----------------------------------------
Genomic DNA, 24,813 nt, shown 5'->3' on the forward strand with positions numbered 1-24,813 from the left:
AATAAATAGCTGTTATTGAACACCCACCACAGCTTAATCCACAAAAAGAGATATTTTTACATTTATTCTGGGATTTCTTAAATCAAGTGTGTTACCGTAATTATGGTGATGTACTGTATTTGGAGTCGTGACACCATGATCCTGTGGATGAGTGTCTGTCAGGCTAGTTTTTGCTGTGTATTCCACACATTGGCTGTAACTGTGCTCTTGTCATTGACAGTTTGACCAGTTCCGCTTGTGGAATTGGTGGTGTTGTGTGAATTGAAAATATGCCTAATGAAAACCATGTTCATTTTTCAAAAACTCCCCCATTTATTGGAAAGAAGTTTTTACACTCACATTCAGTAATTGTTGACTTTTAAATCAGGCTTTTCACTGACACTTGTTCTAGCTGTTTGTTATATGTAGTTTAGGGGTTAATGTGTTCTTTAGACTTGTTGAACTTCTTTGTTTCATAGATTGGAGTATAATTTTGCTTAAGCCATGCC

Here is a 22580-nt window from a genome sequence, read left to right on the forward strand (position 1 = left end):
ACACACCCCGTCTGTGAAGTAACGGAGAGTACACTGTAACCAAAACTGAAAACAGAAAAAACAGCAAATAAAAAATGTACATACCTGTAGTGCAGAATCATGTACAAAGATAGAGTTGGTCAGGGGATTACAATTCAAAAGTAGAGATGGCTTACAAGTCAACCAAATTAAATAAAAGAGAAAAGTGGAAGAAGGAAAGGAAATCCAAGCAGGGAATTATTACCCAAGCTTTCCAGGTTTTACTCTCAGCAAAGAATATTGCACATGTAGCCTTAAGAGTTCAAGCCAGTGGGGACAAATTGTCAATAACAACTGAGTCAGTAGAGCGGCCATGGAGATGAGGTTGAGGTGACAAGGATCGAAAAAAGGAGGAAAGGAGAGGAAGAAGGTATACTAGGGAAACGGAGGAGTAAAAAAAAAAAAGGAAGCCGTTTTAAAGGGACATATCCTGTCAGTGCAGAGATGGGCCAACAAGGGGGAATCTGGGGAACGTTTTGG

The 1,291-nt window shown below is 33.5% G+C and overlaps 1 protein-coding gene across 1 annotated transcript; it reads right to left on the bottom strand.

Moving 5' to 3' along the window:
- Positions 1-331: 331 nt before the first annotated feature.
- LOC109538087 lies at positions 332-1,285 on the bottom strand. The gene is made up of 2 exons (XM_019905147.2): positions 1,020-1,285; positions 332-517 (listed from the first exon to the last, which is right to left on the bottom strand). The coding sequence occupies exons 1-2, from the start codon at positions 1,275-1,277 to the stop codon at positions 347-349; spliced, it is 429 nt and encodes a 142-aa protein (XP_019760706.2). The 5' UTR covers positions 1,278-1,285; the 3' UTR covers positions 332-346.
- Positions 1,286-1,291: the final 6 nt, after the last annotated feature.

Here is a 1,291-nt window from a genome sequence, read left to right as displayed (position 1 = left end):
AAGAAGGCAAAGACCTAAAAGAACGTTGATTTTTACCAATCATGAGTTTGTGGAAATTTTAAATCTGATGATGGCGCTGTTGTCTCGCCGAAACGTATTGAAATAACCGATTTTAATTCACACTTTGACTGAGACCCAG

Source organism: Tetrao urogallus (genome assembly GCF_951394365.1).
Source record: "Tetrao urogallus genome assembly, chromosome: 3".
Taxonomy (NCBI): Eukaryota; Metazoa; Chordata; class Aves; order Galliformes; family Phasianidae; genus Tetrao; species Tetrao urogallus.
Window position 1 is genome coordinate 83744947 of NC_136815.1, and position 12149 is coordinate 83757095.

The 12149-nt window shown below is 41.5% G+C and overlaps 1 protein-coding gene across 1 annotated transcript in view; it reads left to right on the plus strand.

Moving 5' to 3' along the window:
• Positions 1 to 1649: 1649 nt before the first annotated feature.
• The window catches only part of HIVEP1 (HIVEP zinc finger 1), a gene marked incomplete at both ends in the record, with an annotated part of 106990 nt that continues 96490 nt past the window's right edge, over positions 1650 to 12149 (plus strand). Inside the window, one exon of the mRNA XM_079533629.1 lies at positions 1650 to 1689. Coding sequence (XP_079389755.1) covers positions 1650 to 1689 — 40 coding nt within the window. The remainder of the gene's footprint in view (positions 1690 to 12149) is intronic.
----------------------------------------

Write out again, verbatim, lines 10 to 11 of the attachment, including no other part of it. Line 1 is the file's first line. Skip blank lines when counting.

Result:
Here is a 1,291-nt window from a genome sequence, read left to right as displayed (position 1 = left end):
AAGAAGGCAAAGACCTAAAAGAACGTTGATTTTTACCAATCATGAGTTTGTGGAAATTTTAAATCTGATGATGGCGCTGTTGTCTCGCCGAAACGTATTGAAATAACCGATTTTAATTCACACTTTGACTGAGACCCAG